Source: Reuters

PM Lee and Cambodia’s Hun Sen agree ‘not to scratch old wounds’ regarding the former’s Vietnamese military ‘invasion’ comments

Prime Minister Lee Hsien Loong and his Cambodian counterpart Hun Sen have agreed to cease revisiting past issues in the spirit of preserving diplomatic relations between the two nations at this year’s Asean Summit, which took place in Bangkok last weekend.

The prime ministers’ move took place in the aftermath of the diplomatic rift surrounding Mr Lee’s remarks regarding the “invasion” of Cambodia by the Vietnamese military in its bid to oust the Khmer Rouge regime in 1979, which invited criticisms from Cambodia’s Defence Minister Tea Banh and Vietnam’s Prime Minister Nguyen Xuan Phuc.

Khmer Times reported Cambodia’s Foreign Minister Prak Sokhonn as saying that both Prime Ministers view the tensions as “a nightmare in a bilateral relationship”, as both Singapore and Cambodia have had “good” ties “since the beginning”.

Cambodia, according to Mr Sokhonn, was also the first country to recognise Singapore’s independence after the island republic’s separation from Malaysia.

“Both leaders recognised there are differing views on events that happened in the past and none can correct things that happened in the past,” said Mr Sokhonn, who had participated in talks with his Singaporean counterpart Vivian Balakrishnan at the summit over the issue.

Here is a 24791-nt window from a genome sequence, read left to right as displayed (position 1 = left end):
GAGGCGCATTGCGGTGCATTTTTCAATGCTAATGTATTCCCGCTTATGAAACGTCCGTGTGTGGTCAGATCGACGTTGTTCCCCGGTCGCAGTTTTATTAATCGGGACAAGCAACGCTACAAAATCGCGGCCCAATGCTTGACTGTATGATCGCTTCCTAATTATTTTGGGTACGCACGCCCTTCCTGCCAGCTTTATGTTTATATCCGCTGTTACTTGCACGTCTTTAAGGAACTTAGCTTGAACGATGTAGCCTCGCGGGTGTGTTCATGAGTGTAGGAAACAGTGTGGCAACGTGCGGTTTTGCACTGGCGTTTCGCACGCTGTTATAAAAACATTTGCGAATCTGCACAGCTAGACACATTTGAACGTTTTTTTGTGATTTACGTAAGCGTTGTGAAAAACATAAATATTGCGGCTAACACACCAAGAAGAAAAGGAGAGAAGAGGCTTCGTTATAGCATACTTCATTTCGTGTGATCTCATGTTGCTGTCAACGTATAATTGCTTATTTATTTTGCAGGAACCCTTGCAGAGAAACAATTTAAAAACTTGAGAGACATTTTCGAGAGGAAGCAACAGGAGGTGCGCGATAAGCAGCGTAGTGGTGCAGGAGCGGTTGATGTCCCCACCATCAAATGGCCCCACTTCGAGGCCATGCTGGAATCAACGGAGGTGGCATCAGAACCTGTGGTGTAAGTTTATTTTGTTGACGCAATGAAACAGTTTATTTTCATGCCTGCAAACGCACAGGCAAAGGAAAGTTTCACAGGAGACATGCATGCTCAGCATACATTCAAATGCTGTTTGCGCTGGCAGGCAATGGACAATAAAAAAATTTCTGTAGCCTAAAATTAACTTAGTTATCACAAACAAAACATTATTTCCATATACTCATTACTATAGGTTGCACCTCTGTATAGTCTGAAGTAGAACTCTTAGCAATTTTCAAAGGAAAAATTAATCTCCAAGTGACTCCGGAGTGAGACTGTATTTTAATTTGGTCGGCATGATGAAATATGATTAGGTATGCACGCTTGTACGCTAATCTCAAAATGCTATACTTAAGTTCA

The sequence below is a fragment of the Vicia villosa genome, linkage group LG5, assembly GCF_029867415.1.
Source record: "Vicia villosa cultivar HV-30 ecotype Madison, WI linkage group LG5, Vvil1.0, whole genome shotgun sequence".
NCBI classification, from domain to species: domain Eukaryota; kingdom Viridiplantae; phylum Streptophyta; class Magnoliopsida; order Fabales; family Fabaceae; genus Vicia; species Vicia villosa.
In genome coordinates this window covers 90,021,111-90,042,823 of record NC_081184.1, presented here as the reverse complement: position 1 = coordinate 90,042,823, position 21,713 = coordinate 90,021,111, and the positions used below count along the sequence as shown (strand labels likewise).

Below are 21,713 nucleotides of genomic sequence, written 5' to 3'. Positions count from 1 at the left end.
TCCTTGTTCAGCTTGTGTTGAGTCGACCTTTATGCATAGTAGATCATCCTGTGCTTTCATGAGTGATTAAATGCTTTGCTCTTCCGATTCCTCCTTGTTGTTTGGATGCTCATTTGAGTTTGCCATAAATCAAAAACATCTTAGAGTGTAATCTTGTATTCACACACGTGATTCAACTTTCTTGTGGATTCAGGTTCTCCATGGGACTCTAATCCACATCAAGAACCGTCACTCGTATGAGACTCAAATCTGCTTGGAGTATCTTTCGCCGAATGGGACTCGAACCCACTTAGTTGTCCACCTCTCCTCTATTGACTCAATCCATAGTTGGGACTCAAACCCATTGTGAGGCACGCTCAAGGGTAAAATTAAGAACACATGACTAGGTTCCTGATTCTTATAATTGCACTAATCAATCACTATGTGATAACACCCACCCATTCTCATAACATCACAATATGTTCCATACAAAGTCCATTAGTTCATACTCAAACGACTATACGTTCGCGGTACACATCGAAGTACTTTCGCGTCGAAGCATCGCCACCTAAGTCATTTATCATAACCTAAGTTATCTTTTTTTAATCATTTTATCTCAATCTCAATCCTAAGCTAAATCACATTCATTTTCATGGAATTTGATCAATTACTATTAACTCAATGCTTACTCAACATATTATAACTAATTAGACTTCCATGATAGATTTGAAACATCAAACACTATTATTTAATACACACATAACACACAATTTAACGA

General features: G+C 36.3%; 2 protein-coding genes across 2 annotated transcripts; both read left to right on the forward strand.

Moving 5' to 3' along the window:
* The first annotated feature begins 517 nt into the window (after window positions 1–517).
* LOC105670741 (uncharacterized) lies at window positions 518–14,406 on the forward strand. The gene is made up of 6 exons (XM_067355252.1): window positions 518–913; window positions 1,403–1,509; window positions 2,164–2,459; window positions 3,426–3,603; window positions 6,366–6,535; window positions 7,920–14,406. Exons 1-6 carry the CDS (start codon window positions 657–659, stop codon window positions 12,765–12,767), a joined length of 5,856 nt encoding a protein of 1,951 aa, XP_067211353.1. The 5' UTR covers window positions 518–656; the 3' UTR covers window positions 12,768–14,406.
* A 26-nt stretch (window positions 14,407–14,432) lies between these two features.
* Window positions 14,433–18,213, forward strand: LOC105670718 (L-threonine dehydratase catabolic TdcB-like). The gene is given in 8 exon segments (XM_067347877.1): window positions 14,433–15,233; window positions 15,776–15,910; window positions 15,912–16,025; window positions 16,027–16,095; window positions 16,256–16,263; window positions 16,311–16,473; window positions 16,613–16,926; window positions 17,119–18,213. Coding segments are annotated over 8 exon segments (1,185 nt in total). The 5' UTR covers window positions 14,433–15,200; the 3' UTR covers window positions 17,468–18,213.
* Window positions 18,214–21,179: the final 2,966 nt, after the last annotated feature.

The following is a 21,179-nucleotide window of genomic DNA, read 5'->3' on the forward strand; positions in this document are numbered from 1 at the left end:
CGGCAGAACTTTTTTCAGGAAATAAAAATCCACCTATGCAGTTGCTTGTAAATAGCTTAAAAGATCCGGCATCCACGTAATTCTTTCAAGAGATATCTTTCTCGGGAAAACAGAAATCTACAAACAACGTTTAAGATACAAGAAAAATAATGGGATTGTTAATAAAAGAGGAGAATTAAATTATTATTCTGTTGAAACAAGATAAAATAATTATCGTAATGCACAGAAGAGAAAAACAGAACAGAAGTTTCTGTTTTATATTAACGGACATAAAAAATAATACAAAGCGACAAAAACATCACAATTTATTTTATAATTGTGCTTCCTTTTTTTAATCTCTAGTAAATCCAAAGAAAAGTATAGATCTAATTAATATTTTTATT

“However, it is very important that we consider the past as an ‘old wound’ and do not scratch it and make it painful,” he added.

Speaking to reporters at the summit on Sun (23 Jun), Mr Lee revealed that he had discussed the issue with Mr Hun Sen and Mr Phuc.

The Straits Times reported him as saying: “I stated my position and explained why I had spoken about the period of the Cambodian war and Singapore’s perspective on the matter. He explained forthrightly Vietnam’s position on this matter.

“He [Hun Sen] had the same view that ‘you are not going to convince me of your perspective, I am not going to convince you of my perspective, but we should move forward’.

“I think we have a mutual understanding. It is helpful for us to understand where each other stands, rather than to gloss over and pretend that there is no issue whatsoever,” he added.

Reuters previously reported Mr Hun Sen as saying earlier this month that Mr Lee’s statement “reflects Singapore’s position then in support of the genocidal regime and the wish for its return to Cambodia”, adding that Singapore “had indeed contributed to the massacre of the Cambodian people”.